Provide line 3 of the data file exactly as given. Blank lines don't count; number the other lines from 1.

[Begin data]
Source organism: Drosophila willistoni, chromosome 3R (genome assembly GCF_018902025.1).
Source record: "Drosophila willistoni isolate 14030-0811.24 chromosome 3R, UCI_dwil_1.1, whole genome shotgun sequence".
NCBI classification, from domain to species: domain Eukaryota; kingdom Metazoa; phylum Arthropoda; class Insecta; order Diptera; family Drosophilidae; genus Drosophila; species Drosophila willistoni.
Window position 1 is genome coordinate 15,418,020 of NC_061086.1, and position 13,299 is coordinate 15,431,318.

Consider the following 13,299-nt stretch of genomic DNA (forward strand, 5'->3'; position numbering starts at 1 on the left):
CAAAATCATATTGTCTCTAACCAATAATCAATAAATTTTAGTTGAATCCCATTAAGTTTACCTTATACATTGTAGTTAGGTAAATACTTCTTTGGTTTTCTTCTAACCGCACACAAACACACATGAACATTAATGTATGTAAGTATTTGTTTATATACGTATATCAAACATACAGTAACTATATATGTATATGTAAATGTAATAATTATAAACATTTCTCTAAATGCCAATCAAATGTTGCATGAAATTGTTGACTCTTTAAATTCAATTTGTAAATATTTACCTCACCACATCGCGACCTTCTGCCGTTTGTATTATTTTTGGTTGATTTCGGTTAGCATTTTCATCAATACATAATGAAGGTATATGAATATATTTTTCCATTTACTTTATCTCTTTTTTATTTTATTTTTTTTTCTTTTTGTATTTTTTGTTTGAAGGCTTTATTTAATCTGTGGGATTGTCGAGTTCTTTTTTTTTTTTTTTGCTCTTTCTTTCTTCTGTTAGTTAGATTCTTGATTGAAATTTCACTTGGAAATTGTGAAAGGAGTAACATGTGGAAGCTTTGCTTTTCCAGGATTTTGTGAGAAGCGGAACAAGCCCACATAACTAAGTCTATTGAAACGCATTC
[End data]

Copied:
NCBI classification, from domain to species: domain Eukaryota; kingdom Metazoa; phylum Arthropoda; class Insecta; order Diptera; family Drosophilidae; genus Drosophila; species Drosophila willistoni.